Making coffee shouldn’t be a hassle especially when this is needed to make one mentally alert early in the morning. One way is by buying a coffee maker from the appliance store so it will be ready when the person goes into the kitchen. Here are some guidelines for prospective buyers.

The first thing to do will be to determine how much coffee everyone in the household consume daily. It isn’t practical to get a big one if there are only a handful of drinkers.

Coffee makers just like any other household appliance cost money. You should come up with a figure as to how much can be spent. The cheapest one may be purchased for less than a $100 while those that will grind the beans and perform other things will go for a $1000. Another factor that will affect the price is whether the machine is made from plastic or stainless steel. Some people say plastic versions can easily break compared to those made out of metal but this really depends on how the owner takes care of it.

You should also think about the kind of coffee that will be made using the machine. After all, these come in different flavors and styles so those who want to drink something unique will have to get something that can do the job like those being used in cafes.

The homeowner should also check if there space in the kitchen where the coffee machine can be placed. Small ones aren’t hard to store or move around when it isn’t being used but if this is big, there must be a place where this will stay at all times.

Lastly, when talking with the sales clerk, the customer should ask if the item chosen has a warranty. This will make it easy to return if there are any defects or if those in the household aren’t happy with it so this can be replaced with something else.

You should remember that buying the best coffee machine on the market won’t guarantee that whatever comes out will taste good when consumed. This is because the type of beans purchased is still the deciding factor. The only thing the appliance will do is heat it up and blend the contents with water.

Insider’s guide to chinese teas – part 3 jasmine

Insider’s Guide to Chinese Teas – Part 3 Jasmine

Jasmine teas are usually made using Green tea as a base, to which the flowers are added. The floral aroma of a good quality variety is exquisite and as you drink the pale yellow, almost colourless brew, you can just lose yourself in a timeless bubble. This is quite often the most appealing Chinese tea to those of you who are traditional Indian Black tea drinkers. The taste is a subtle sweetness with a persistent floral aftertaste and the aroma is gorgeous. Loose leaf Jasmine is the best. The leaves are an art form in themselves; the makers will twist, curl, roll or even tie the leaves together in a small bunch. In China, tea drinking is done with all of the senses, not just taste, which is why the producers go to such extraordinary lengths.

The very best Jasmine teas are made using leaves that are picked between the middle of March and the end of May and combined with blossom that is picked exclusively during May as that is the time when they are at their most fragrant. Traditional production methods involve layering the leaves and the blossoms so that the flavour and aroma permeates the leaves. Nowadays, the blossoms are usually placed in a stream of hot air to extract the essential taste; the aromatic hot air is then passes through and over the leaves in order to give an intense flavour. The blossoms are then simply added as decoration.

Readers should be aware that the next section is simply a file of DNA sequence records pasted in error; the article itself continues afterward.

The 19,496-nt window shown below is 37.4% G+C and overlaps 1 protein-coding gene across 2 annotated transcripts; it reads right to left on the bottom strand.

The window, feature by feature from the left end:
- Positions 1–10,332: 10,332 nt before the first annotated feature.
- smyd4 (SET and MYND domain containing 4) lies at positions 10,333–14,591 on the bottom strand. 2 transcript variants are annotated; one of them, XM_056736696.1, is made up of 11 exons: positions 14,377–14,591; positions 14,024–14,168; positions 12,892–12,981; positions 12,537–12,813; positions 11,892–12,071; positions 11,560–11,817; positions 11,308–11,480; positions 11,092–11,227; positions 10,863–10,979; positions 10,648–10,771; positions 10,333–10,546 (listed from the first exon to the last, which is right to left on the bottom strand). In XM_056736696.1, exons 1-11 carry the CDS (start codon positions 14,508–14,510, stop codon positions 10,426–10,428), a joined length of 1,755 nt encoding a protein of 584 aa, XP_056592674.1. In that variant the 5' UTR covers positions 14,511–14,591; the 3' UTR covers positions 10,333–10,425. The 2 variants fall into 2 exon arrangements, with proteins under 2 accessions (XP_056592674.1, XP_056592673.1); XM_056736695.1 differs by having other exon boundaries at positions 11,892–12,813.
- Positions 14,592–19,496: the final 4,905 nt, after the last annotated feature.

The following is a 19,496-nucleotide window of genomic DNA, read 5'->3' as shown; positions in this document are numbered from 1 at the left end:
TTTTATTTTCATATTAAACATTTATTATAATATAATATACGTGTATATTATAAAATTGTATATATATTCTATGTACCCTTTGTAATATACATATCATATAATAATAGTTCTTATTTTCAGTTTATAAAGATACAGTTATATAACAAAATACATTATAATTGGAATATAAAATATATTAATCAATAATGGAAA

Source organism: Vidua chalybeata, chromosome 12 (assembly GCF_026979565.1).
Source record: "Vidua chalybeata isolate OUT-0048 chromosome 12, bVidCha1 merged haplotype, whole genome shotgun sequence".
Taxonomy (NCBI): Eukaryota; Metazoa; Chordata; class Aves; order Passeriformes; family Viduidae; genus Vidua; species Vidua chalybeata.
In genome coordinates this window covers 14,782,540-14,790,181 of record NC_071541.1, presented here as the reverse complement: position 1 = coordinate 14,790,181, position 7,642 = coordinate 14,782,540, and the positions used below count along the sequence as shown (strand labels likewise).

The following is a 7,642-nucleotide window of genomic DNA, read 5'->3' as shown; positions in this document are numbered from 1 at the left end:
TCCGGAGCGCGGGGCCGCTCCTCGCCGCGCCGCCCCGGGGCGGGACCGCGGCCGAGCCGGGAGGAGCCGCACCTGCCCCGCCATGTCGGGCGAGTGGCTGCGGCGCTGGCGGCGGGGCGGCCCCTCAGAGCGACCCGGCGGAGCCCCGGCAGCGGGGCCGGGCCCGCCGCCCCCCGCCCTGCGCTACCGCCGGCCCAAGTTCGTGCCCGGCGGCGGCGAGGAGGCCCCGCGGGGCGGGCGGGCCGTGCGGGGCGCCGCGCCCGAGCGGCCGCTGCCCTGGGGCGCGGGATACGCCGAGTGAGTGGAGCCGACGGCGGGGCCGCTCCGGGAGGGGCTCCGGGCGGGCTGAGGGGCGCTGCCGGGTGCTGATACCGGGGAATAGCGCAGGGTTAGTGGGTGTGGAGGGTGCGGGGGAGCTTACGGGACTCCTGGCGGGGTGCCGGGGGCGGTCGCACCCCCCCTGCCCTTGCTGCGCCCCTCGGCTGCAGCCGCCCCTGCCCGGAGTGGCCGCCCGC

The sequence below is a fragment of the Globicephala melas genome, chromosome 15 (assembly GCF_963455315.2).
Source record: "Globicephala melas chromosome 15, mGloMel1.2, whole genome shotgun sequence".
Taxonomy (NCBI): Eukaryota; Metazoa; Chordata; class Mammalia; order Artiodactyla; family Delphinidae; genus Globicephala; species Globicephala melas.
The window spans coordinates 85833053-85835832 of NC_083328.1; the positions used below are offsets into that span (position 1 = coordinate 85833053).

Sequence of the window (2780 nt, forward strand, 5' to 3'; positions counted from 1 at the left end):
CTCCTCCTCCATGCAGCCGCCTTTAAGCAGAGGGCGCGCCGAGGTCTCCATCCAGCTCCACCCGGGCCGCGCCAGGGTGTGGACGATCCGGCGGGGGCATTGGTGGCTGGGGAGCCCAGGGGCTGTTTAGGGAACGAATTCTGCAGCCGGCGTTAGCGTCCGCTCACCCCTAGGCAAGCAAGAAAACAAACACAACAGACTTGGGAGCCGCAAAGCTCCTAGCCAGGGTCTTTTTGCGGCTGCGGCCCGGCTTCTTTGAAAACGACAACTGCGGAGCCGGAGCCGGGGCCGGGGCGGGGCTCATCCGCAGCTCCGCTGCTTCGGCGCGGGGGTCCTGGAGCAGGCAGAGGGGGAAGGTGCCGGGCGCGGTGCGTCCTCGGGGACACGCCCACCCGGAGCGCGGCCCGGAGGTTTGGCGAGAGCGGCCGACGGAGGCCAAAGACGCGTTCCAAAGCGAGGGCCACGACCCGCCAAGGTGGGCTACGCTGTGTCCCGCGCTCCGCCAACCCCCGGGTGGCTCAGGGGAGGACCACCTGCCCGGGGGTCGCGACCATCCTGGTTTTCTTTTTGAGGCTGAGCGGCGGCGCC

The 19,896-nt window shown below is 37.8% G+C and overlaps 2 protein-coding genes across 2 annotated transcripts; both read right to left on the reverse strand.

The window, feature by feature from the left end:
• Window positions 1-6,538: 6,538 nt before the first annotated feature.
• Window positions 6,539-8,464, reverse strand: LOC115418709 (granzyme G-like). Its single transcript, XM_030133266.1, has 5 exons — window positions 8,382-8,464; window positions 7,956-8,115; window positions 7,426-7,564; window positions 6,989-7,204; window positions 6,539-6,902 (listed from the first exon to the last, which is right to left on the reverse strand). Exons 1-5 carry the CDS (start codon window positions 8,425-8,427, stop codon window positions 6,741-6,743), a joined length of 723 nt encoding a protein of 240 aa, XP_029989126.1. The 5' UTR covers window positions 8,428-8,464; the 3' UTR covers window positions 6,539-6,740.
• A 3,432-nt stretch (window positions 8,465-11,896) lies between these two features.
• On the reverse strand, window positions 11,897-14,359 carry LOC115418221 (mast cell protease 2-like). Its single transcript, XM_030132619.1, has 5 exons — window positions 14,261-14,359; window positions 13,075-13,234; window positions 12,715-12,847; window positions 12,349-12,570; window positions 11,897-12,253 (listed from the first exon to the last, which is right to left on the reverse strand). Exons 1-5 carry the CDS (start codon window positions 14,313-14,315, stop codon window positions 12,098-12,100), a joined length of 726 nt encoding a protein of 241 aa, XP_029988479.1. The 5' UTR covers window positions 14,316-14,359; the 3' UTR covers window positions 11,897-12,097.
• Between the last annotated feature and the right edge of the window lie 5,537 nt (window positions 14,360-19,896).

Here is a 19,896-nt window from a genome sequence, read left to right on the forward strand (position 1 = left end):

Jasmine tea has been documented for over 800 years and in common with most tea types, has its origins in China. How it was invented is not known, it may have been by accident or design. Unlike most of the other tea types, I have not come across any legends that explain why and how it was created – I am sure there must be some out there!

Since it is normally based on Green tea, Jasmine tea has much the same health benefits as the latter. Green tea is claimed to be good for digestion, your heart and even halitosis! The best documented benefit however, is against cancer. It has high levels of antioxidants such as epigallocatechin gallate (EGCG). This is one of a group of chemicals called flavonoids which are known to destroy the reactive molecules called free radicals (oxidants) that are created in the body. These oxidants are implicated in the formation of cancer and with heart attacks so Jasmine tea is a pleasant way to help your body deal with these. It is not a magic cure-all as some tea sellers would have you believe but when included as part of a healthy lifestyle, it may help. Judging by the research, which really needs to be more extensive and controlled in order to be clinically reliable in my opinion, it is not going to hinder. So for those who are not keen on the sometimes ‘grassy’ taste of green tea, jasmine is a potentially healthy and tastier alternative.

Here in the west, many other flavoured teas have been developed, for example mint tea. These are not authentically Chinese and often disguise the fact that the tea is stale. That is fine if you are not serious about tea however to experience this beverage in its full glory, buy it loose, fresh and unadulterated. It can be difficult to find top quality brands if you live outside of a big city, but that is where the internet comes in. There are many retailers of this wonderful product online, however choose carefully. Pure, loose and organic is the best but not the cheapest. If you do buy the cheapest that you find, you really will be missing out.

June 2009